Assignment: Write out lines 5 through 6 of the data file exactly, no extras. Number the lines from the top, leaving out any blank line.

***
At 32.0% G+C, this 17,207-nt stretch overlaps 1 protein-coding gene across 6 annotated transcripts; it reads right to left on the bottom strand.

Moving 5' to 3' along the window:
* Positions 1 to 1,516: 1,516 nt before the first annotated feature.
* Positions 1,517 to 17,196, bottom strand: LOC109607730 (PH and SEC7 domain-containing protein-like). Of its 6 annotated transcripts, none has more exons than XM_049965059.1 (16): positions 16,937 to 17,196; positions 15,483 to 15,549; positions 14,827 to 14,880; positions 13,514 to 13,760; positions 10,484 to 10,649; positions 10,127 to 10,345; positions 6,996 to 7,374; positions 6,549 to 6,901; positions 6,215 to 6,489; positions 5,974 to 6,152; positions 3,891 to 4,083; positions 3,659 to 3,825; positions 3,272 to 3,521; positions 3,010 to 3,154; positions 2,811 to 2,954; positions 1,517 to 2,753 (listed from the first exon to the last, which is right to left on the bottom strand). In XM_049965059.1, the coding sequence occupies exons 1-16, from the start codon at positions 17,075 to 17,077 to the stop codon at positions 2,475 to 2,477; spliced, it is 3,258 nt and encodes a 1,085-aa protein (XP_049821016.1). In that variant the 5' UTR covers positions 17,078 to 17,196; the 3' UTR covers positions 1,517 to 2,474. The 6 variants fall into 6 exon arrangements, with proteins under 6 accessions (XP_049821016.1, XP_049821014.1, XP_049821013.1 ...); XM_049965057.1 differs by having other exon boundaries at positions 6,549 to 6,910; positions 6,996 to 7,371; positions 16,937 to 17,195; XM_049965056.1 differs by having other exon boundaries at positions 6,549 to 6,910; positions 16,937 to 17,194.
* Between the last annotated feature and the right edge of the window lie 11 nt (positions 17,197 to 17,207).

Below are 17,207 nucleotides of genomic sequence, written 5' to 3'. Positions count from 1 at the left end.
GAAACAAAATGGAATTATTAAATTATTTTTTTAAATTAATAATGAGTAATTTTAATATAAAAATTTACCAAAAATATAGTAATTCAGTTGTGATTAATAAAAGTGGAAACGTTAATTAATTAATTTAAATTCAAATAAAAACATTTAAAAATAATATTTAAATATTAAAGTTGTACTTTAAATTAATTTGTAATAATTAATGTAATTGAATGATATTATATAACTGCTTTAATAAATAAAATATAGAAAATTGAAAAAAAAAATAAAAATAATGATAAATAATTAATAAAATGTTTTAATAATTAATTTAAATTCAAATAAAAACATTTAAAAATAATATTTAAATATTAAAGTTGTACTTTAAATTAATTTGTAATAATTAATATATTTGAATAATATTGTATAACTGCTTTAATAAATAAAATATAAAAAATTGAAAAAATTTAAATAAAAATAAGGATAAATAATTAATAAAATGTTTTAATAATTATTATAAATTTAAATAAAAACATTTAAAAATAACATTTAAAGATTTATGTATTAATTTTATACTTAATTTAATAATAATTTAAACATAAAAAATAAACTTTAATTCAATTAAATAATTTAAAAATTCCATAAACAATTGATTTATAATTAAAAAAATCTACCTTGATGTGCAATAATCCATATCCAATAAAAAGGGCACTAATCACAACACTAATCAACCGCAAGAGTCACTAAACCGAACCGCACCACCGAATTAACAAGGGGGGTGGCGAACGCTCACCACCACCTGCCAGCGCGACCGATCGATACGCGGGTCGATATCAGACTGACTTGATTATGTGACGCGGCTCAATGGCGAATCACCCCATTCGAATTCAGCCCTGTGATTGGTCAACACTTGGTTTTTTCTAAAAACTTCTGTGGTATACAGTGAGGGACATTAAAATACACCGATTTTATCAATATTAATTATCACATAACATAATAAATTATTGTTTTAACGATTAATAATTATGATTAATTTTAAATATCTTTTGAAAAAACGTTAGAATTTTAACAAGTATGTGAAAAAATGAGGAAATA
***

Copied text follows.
* Between the last annotated feature and the right edge of the window lie 11 nt (positions 17,197 to 17,207).

Below are 17,207 nucleotides of genomic sequence, written 5' to 3'. Positions count from 1 at the left end.